Posts Tagged ‘hope’

The first time I really took much notice was when she was lying on the sidewalk. We went over and presented her with the standard cliché. She said she was, and we helped her get up, and she hobbled off.

I had my office manager email the city. I had images in my mind of them coming out and pouring a cement square and calling it a day. They didn’t. Instead we got a letter in the mail saying that it was our responsibility to fix the problem.

“What?” I said on the phone to the city official, “We own the sidewalk?”

What it really came down to was the tree. Our tree cracked the sidewalk so it was our responsibility to get it fixed. There often seems to be a discrepancy in life, between what we want and what we get.

Actually, the whole thing started about forty years ago because of the sun. Someone decided to solve the problem of the sun shining too much in the west-facing windows of the church. In a moment of brilliance they took a little potted tree, dug a hole about ten feet from the side-walk, right in front of the windows, and put it in the ground. It was a good solution, it worked well for quite some time, but the problem solvers didn’t imagine the end result — another problem. It’s often like that with people who plant trees — they lack the prophetic gift.

When the company we hired came and broke up the sidewalk, all sixty feet off it, they uncovered root work —  forty years of it. Huge python-like roots were exposed, some six inches in diameter, lurking along a sixty foot span of walk, uplifting the cement from two to three inches, creating a trip hazard, eventually upending an older woman.

The fix cost the church close to $7,000 — the removal of the 35 foot tree, the removal of sixty feet of walk, the pouring of the new sidewalk and curb, the purchase of new landscape — non-root invasive.

There is often a discrepancy between what we want and what we get. We want someone to fix a problem; we are required to fix the problem. We want shade, we get a bill for $7,000.

I’ve noticed the discrepancy lately. Recently the son of a friend of mine committed suicide. We were stunned, knocked sideways, and run over by this. I went to the memorial service and came back home kicked in the head. This wasn’t what we wanted. We wanted life; we got a brutal death. A mom planted a tree. The roots broke the sidewalk. There is no fix.

There is a discrepancy in life between what we want and what we get. There is an uplift, a break, a gap and we fall on it, or into it and we don’t much care for lying on the concrete.

I don’t quite know what to do, but one thing comes to mind. What we can’t fix we can love. I love my friends left. I love the good that was in the little boy who grew up and then gave up. I love fixing the things I can.

The discrepancy remains, but it doesn’t overwhelm us, because other things remain too, a new sidewalk, a new tree, new friends, good memories, bravery — love.

Last evening I spent a bit of time in a mud puddle in the middle of a dirt road. It was about six feet long, two feet wide, very muddy, with some green algae hanging around the edges. I peered in. One of the children on the other side  of the pool scooped some dirty water out with a small, clear plastic container.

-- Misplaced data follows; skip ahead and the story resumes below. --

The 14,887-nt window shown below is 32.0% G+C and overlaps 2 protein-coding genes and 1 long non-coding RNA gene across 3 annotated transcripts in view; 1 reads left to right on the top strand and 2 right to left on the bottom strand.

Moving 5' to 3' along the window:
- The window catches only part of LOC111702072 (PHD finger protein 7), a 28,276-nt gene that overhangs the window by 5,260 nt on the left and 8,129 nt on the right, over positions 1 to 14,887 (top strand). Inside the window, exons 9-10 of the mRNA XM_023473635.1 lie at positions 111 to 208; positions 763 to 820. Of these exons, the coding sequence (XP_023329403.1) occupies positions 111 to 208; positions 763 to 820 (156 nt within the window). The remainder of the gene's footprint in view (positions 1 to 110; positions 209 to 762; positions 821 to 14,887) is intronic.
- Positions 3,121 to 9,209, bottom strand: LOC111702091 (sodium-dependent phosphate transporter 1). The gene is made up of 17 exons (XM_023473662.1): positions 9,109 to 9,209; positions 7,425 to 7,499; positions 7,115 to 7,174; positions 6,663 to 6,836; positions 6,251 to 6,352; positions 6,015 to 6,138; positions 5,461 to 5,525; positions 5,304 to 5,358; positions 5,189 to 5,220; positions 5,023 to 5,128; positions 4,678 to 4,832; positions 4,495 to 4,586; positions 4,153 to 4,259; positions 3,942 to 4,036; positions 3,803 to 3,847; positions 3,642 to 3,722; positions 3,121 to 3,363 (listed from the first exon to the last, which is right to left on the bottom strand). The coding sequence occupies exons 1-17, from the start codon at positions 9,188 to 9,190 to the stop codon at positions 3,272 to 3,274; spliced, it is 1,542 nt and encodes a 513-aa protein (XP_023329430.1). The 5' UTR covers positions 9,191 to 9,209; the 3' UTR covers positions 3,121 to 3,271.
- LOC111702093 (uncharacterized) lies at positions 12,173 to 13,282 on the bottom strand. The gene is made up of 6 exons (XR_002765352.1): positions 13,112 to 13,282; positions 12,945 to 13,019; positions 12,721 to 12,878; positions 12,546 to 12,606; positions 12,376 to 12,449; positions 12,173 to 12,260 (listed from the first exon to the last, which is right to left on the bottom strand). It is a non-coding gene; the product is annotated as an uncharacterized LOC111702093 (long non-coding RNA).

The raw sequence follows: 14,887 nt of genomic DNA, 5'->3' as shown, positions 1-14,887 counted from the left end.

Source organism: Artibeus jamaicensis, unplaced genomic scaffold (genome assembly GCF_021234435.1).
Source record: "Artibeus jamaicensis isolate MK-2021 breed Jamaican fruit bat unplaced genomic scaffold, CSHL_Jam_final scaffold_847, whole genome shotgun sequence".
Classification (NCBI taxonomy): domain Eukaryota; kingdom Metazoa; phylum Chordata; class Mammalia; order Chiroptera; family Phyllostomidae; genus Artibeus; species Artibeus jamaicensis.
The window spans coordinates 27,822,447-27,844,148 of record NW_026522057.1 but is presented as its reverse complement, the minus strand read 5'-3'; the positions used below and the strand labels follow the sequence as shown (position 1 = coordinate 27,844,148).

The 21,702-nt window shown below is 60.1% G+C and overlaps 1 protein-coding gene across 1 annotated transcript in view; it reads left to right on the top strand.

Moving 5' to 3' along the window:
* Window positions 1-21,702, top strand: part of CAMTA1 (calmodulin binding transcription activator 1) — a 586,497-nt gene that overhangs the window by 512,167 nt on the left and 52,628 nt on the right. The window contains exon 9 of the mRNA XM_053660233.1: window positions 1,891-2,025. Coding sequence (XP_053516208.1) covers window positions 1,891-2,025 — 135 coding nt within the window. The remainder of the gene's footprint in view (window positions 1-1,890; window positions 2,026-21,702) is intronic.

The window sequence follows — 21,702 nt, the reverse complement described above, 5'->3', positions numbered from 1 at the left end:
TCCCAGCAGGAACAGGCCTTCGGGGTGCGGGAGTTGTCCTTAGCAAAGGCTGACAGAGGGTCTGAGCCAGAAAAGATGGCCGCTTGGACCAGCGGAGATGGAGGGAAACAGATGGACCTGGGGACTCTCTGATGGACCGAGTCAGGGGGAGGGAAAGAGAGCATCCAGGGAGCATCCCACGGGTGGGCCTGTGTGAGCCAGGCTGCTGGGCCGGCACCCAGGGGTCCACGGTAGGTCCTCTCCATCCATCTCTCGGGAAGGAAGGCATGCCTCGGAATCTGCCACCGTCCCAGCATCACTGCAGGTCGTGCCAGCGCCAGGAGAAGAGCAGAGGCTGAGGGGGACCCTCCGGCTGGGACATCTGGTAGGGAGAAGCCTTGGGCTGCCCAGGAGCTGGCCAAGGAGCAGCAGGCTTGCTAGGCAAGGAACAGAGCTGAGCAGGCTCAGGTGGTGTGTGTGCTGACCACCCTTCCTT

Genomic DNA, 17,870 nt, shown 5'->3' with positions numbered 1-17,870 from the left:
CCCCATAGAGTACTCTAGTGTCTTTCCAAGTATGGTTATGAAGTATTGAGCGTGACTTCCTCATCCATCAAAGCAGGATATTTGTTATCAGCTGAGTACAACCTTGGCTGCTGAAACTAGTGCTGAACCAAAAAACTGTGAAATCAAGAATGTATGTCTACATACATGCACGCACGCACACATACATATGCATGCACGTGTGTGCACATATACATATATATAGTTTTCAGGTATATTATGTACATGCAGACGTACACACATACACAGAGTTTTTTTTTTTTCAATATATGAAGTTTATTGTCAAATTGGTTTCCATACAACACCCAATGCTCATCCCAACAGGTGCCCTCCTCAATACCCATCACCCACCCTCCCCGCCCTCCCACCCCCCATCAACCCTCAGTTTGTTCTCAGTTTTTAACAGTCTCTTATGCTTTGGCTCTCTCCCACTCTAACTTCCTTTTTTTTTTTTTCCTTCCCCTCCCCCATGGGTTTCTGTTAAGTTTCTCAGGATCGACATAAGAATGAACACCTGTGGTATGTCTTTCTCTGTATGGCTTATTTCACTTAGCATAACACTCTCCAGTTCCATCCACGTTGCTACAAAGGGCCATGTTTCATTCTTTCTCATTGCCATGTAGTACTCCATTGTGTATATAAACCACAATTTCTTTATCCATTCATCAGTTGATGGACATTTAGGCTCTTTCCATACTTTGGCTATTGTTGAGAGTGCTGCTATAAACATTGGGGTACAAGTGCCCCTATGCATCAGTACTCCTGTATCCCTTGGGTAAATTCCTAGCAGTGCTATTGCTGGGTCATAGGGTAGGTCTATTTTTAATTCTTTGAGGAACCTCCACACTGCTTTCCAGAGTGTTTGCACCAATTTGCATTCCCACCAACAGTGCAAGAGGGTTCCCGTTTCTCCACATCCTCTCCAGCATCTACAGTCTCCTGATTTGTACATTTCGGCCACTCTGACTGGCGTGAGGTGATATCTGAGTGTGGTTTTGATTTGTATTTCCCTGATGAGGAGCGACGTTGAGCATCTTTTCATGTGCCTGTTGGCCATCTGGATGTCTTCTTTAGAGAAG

“Ah,”  no exotic vernal pool species showed up, no fairy shrimp, only tadpoles about the size of short grain rice. Somebody else peering into the mud said cynically, “They probably won’t make it.” Life didn’t look promising here.  There was no mesa mint blooming at the edge of the puddle, only some tiny brass buttons in the grass a few feet away.

So where were the shrimp? If they were around, then they were still in the hardpan below the water,  in a cryptobiotic state.  They have sensed — not enough water.

Cryptobiosis is the state of life entered by a oganism in response to adverse environmental conditions such as drying. In the cryptobiotic state, all metabolic procedures stop, preventing reproduction, development, and repair. An organism in a cryptobiotic state can essentially live indefinitely until environmental conditions return to being hospitable. When this occurs, the organism will return to its metabolic state of life as it was prior to the cryptobiosis.

Smart, those shrimp. They knew it hadn’t rained enough. They were hanging out cryptobiotically. 

And the tadpoles, they had launched, optimistically, and they were frolicking in the vernal puddle, getting ready to become spadefoot toads. Rain is predicted for next weekend. It just might be enough to fill the puddle again, to give the tadpoles time.

I’m impressed. Tadpoles thrive in inhospitable places.

They had launched here, they had hatched with an expectation, with a kind of biological  faith in their survival. And for the moment, they were powering their way up and down their muddy lake, gaining weight and strength.

I thought of us, the living, here in the puddle of our now. We too have launched. This is it. Our present puddle is our present place to paddle.  We don’t have a choice to hang out cyrptobiotically and wait to become shrimp. This is our time.

Today we flip our fins through our own oddly chosen muddy creases in the earth and imagine ourselves someday getting out, onto land, and hopping off as spadefoots into the lovely brass buttons in the nearby grass.

What to do?

Flip.

Mud puddle theology: We are not shrimp in a cryptobiotic state.

Flip

Mud puddle theology: We did not make the puddle we paddle through.

Flip.

Muddle puddle theology: We do not know exactly when it will rain again and how much.   

Flip.

Mud puddle theology: We have been given the power of movement.

Flip.

There is inside of us a kind of built-in hope for more rain.

Flip, hopefully.